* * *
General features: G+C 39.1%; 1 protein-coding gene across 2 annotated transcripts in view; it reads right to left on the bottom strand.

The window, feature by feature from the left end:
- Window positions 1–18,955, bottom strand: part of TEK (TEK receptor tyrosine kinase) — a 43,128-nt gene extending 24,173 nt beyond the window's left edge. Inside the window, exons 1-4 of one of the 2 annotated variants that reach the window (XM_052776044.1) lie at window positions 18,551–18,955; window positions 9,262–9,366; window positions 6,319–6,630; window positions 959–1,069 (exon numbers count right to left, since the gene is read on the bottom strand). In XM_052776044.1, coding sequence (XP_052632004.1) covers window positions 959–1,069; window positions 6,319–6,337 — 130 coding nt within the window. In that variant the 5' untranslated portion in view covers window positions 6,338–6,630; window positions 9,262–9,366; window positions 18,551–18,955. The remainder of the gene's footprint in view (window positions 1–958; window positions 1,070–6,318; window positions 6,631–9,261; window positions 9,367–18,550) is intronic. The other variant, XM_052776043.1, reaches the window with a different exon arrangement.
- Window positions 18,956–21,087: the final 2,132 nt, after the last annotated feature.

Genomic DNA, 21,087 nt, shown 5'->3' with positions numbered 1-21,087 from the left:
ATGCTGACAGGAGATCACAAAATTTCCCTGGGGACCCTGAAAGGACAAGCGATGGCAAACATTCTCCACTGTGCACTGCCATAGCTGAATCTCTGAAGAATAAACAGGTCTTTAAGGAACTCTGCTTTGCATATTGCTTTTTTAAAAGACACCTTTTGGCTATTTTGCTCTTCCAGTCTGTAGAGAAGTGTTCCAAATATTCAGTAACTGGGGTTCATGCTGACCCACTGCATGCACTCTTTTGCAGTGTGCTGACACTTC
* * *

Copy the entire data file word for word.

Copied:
General features: G+C 39.1%; 1 protein-coding gene across 2 annotated transcripts in view; it reads right to left on the bottom strand.

The window, feature by feature from the left end:
- Window positions 1–18,955, bottom strand: part of TEK (TEK receptor tyrosine kinase) — a 43,128-nt gene extending 24,173 nt beyond the window's left edge. Inside the window, exons 1-4 of one of the 2 annotated variants that reach the window (XM_052776044.1) lie at window positions 18,551–18,955; window positions 9,262–9,366; window positions 6,319–6,630; window positions 959–1,069 (exon numbers count right to left, since the gene is read on the bottom strand). In XM_052776044.1, coding sequence (XP_052632004.1) covers window positions 959–1,069; window positions 6,319–6,337 — 130 coding nt within the window. In that variant the 5' untranslated portion in view covers window positions 6,338–6,630; window positions 9,262–9,366; window positions 18,551–18,955. The remainder of the gene's footprint in view (window positions 1–958; window positions 1,070–6,318; window positions 6,631–9,261; window positions 9,367–18,550) is intronic. The other variant, XM_052776043.1, reaches the window with a different exon arrangement.
- Window positions 18,956–21,087: the final 2,132 nt, after the last annotated feature.

Genomic DNA, 21,087 nt, shown 5'->3' with positions numbered 1-21,087 from the left:
ATGCTGACAGGAGATCACAAAATTTCCCTGGGGACCCTGAAAGGACAAGCGATGGCAAACATTCTCCACTGTGCACTGCCATAGCTGAATCTCTGAAGAATAAACAGGTCTTTAAGGAACTCTGCTTTGCATATTGCTTTTTTAAAAGACACCTTTTGGCTATTTTGCTCTTCCAGTCTGTAGAGAAGTGTTCCAAATATTCAGTAACTGGGGTTCATGCTGACCCACTGCATGCACTCTTTTGCAGTGTGCTGACACTTC